American Connemara Pony Society at the 2010 Alltech FEI World Equestrian Games
by Susan McConnell, Chair for the WEG Committee
WEG: The Alltech Experience and Impact
Until 3 years ago, Alltech was a name few people in the horse world knew, even though Alltech owns several brands of horse feed and supplements. Now, thanks to the Alltech FEI World Equestrian Games (September 25 – October 10, 2010) in Lexington, Kentucky, the company has received brand recognition. CEO and founder Dr. Pearce Lyons has already signed a memo of understanding to be the title sponsor of the 2014 World Equestrian Games in Normandy, France.
WEG: By the numbers
The Chronicle of the Horse (November 5, 2010 issue) reported that there were 752 horses and 632 athletes from 58 countries who attended the 16 days of competition at WEG, 507,022 spectators, 62,707 school children and 6,000 volunteers. There were 81 medals awarded in 8 World Championships (reining, driving, dressage, eventing, show jumping, endurance, para-dressage and vaulting). NBC showed 8 hours of TV coverage over three weekends, while Universal Sports Network showed 15 hours live. The WEG’s website coverage received another 1.5 million views. The Kentucky government spent $102 million on improvements to the 1,200 acre Kentucky Horse Park. Alltech spent $10 million for the title sponsorship and another $22 million to ensure financial success. The pre-estimated economic impact of the WEG was $167 million.
These are unprecedented numbers for US horse sports.
In addition to the stadiums for the 8 World Championships, the WEG organizers set aside a large area next to the International Museum of the Horse and the Horse Park’s Visitors Center called the Equine Village and Village Arena (180’ x 200’). Spilling out into the training track and infield were individual tents for breed organizations, sporting organizations, and clinicians from all over the world. Daily, thousands of people were milling about visiting the tents and attending the continuous, free demonstrations, clinics and performances (10:00AM – 6:30PM).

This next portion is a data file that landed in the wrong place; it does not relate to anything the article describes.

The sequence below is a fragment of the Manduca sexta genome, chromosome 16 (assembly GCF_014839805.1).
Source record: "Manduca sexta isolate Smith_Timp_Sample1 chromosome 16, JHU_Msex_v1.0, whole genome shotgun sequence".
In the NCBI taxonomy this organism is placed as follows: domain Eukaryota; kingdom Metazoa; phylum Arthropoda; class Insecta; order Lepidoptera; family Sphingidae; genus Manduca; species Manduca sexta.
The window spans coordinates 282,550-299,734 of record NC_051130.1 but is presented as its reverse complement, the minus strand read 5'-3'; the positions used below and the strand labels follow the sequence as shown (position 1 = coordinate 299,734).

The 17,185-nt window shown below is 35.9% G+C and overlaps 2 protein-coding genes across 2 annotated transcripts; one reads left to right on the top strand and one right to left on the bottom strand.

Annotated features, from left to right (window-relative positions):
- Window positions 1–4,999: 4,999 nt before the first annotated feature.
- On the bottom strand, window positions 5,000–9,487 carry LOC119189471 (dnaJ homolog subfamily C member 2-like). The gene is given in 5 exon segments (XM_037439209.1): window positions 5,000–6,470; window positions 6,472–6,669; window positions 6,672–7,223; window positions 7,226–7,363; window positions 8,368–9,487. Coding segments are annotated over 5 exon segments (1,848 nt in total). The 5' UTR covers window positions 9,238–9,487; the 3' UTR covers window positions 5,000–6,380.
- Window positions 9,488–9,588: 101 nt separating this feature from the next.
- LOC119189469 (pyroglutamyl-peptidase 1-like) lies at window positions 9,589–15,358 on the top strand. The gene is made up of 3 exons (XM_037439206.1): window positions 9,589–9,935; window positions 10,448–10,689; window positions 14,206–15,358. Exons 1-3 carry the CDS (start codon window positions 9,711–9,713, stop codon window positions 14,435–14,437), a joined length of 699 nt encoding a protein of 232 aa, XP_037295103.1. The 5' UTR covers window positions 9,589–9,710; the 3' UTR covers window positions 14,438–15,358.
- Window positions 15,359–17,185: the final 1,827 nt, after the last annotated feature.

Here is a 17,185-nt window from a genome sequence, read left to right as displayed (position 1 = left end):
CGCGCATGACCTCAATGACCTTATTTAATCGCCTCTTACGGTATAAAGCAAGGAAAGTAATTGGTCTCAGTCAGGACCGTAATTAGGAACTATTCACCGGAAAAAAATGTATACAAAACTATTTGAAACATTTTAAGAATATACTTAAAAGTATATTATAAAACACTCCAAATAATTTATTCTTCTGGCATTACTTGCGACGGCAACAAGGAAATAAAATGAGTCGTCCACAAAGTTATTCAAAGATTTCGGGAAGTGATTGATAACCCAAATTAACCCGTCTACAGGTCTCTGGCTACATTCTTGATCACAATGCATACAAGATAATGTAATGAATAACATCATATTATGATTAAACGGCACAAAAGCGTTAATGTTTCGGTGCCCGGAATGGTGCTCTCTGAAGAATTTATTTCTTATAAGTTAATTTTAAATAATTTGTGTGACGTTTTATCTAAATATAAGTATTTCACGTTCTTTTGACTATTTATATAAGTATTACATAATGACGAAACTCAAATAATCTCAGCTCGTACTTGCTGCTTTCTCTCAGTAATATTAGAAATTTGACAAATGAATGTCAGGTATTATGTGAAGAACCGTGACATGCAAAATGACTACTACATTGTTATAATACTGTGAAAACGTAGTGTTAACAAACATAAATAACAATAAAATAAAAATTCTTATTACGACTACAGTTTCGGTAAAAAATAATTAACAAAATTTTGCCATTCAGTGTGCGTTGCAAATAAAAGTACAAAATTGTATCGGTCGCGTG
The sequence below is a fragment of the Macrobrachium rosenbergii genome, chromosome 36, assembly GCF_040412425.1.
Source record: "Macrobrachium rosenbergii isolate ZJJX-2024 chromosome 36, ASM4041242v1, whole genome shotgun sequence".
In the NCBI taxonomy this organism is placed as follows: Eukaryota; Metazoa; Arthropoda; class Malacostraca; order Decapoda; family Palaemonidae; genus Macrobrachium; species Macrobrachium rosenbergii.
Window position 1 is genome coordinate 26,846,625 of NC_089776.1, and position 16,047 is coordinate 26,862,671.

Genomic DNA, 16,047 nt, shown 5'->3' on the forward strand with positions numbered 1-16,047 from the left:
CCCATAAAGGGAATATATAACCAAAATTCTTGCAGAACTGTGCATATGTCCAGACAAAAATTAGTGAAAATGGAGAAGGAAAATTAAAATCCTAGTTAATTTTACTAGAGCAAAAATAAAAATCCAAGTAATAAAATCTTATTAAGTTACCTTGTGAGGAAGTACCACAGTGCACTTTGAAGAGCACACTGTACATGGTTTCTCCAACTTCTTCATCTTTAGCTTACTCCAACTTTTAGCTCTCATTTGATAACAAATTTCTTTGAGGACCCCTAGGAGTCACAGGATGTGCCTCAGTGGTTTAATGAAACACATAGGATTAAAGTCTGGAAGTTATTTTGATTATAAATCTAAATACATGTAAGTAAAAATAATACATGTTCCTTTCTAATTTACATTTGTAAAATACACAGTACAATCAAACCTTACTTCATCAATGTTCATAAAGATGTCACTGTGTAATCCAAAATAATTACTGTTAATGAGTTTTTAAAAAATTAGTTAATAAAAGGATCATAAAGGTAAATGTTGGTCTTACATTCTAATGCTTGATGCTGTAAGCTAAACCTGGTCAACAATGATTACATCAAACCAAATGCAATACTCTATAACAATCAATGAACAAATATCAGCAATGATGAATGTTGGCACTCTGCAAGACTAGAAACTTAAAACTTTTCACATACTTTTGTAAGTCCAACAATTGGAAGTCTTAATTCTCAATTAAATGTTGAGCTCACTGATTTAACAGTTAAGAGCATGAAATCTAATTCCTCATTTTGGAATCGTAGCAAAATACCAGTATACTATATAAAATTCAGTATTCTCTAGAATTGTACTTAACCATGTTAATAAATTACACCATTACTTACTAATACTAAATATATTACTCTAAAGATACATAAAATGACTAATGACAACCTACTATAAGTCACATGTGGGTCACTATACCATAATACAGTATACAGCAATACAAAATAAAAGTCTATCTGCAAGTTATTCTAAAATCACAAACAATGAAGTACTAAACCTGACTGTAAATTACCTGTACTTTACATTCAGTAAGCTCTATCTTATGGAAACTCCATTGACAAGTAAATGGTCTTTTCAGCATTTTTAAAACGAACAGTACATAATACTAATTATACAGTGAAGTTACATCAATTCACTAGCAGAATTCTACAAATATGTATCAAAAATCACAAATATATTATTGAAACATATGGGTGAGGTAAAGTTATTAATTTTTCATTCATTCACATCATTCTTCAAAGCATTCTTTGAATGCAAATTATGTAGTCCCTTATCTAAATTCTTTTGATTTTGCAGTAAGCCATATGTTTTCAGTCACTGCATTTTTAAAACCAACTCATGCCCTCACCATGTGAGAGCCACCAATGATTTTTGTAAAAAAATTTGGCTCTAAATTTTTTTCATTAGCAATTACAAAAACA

The American Connemara Pony Society was in booth #30 of the Equine Village – ideally located beside the Horse Park Visitor’s Center, and booths for world renown, Irish vet, Brendan Furlong, DVM, the United States Pony Club, Goresbridge Horse Sales (Ire) and the Irish Draught Horse Society (NA).
WEG: Connemara Performers
Over the two weeks of WEG, the ACPS had 14 purebred Connemara ponies giving daily demonstrations in dressage, eventing and driving. There were stallions, geldings and mares – buckskins, greys and bays – ridden by Junior and Senior riders. The ACPS showcased the Connemara Pony as a useful, multi discipline, working pony, plus a pony that can learn “tricks” or jump a picnic table with silverware, plates and glassware! Melanie Trimper of MMT Communications (Pennsylvania) organized green jackets, navy blue and green monogrammed polo shirts, matching saddle pads and ear veils for the demonstrations. The ACPS provided these keeper items for all the riders and drivers. Many thanks to the following Connemara Pony owners and riders/drivers for bringing their ponies from “near and far”:
*Aille Coretca (Massachusetts) Lee Gregory and rider, Kate Alderfer
Conneleigh Raney McMor (Vermont), owner Ted Saggese and rider, Cailin Saggese Grey Haven Padraig MacDaire (Ohio), owner Stephanie Burk and groom, Keith C. Lewis Greystone’s Adirondack A’Herne (New York), owner Cindy Fletcher
Killian (Vermont) owner, Michele Sturm and rider, Michaela Whitty
Loughlin’s Journey (Ohio), owner Martha Slamer and groom, Sarah Slamer
*Patty’s Look At Me (Virginia) owner, Marian McEvilly and groom, Sarah McCrea Ridgetop Windy City (Virginia), owner Karen McIntyre Welch and groom, Christopher Welch Shadey Hill’s Oscea (Kentucky) Debbie Shade and rider, Sarah Kleintop